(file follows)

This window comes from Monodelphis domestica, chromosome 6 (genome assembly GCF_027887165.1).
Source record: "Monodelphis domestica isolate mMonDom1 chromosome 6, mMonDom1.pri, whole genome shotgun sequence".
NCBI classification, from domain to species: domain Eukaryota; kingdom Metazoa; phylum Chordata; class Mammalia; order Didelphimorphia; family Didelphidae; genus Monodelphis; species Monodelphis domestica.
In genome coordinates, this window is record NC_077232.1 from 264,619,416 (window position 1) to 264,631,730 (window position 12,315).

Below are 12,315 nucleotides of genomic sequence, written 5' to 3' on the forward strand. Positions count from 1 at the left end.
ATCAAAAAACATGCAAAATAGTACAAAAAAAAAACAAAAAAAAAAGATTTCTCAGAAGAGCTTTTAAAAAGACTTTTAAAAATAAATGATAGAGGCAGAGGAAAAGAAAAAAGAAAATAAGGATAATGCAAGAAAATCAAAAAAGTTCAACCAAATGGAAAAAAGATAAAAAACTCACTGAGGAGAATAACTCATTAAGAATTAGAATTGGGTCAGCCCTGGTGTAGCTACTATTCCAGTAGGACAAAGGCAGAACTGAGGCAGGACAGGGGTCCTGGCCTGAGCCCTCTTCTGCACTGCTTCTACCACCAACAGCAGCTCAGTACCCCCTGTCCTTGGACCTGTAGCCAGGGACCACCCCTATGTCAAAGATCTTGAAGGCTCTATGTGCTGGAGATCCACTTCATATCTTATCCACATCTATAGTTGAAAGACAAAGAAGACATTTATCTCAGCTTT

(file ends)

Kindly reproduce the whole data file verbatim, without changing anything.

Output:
This window comes from Monodelphis domestica, chromosome 6 (genome assembly GCF_027887165.1).
Source record: "Monodelphis domestica isolate mMonDom1 chromosome 6, mMonDom1.pri, whole genome shotgun sequence".
NCBI classification, from domain to species: domain Eukaryota; kingdom Metazoa; phylum Chordata; class Mammalia; order Didelphimorphia; family Didelphidae; genus Monodelphis; species Monodelphis domestica.
In genome coordinates, this window is record NC_077232.1 from 264,619,416 (window position 1) to 264,631,730 (window position 12,315).

Below are 12,315 nucleotides of genomic sequence, written 5' to 3' on the forward strand. Positions count from 1 at the left end.
ATCAAAAAACATGCAAAATAGTACAAAAAAAAAACAAAAAAAAAAGATTTCTCAGAAGAGCTTTTAAAAAGACTTTTAAAAATAAATGATAGAGGCAGAGGAAAAGAAAAAAGAAAATAAGGATAATGCAAGAAAATCAAAAAAGTTCAACCAAATGGAAAAAAGATAAAAAACTCACTGAGGAGAATAACTCATTAAGAATTAGAATTGGGTCAGCCCTGGTGTAGCTACTATTCCAGTAGGACAAAGGCAGAACTGAGGCAGGACAGGGGTCCTGGCCTGAGCCCTCTTCTGCACTGCTTCTACCACCAACAGCAGCTCAGTACCCCCTGTCCTTGGACCTGTAGCCAGGGACCACCCCTATGTCAAAGATCTTGAAGGCTCTATGTGCTGGAGATCCACTTCATATCTTATCCACATCTATAGTTGAAAGACAAAGAAGACATTTATCTCAGCTTT